- a course of instruction in a trade, as carpentry, printing, etc., consisting chiefly of training in the use of its tools and materials.
- a classroom in which such a course is given.
verb (used without object), shopped, shop·ping.
verb (used with object), shopped, shop·ping.
- to put into prison; jail.
- to behave treacherously toward; inform on; betray.
- shooting star,
- shooting stick,
- shooting war,
- shop around,
- shop assistant,
- shop floor,
- shop right,
- shop steward
- to close a business temporarily, as at the end of the day.
- to suspend business operations permanently: They couldn't make a go of it and had to shut up shop.
Origin of shop
- in disarrayhis papers were all over the shop
- in every directionI've searched for it all over the shop
- to close business at the end of the day or permanently
- to become defensive or inactive
verb shops, shopping or shopped
Word Origin for shop
c.1300, "booth or shed for trade or work," perhaps from Old English scoppa, a rare word of uncertain meaning, apparently related to scypen "cowshed," from Proto-Germanic *skoppan "small additional structure" (cf. Old High German scopf "building without walls, porch," German dialectal Scopf "porch, cart-shed, barn," German Schuppen "a shed"), from root *skupp-. Or the Middle English word was acquired from Old French eschoppe "booth, stall" (Modern French échoppe), which is a Germanic loan-word from the same root.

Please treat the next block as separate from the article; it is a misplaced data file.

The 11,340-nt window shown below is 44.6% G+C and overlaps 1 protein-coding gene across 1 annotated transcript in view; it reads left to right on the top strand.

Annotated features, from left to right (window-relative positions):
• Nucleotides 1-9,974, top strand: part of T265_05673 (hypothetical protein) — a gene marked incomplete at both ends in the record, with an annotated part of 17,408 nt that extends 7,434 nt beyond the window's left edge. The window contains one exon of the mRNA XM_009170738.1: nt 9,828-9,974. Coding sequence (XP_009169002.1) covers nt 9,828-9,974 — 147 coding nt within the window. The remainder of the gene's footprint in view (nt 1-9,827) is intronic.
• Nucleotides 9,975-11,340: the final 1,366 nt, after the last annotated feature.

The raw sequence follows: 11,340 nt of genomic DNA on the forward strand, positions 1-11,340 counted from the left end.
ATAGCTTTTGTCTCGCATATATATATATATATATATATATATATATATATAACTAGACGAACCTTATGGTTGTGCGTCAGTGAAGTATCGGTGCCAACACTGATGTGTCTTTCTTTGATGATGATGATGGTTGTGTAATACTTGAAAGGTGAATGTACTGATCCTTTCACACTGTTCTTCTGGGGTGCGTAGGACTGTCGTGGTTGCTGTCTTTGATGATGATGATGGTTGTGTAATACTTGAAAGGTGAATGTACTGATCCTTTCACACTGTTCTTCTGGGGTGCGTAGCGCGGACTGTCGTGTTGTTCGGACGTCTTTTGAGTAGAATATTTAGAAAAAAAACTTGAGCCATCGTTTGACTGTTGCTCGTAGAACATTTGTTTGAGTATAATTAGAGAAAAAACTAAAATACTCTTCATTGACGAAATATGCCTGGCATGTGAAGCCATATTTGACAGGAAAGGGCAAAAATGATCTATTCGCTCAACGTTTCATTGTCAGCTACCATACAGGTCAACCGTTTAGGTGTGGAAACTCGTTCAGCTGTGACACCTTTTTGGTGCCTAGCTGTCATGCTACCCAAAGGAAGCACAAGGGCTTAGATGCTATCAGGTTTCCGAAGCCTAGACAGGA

Meaning "building or room set aside for sale of merchandise" is from mid-14c. Meaning "schoolroom equipped for teaching vocational arts" is from 1914, American English. Sense of "matters pertaining to one's trade" is from 1814 (as in talk shop (v.), 1860).
1680s, "to bring something to a shop, to expose for sale," from shop (n.). The meaning "to visit shops for the purpose of examining or purchasing goods" is first attested 1764. Related: Shopped; shopping. Shop around is from 1922. Shopping cart is recorded from 1956; shopping list first attested 1913; transferred and figurative use is from 1959.
set up shop
Open a business, start a profession, as in Now that you've got your degree, where do you plan to set up shop? This idiom was first recorded about 1570.
In addition to the idiom beginning with shop
- shop around
- bull in a china shop
- close up (shop)
- set up (shop)
- shut up (shop)
- talk shop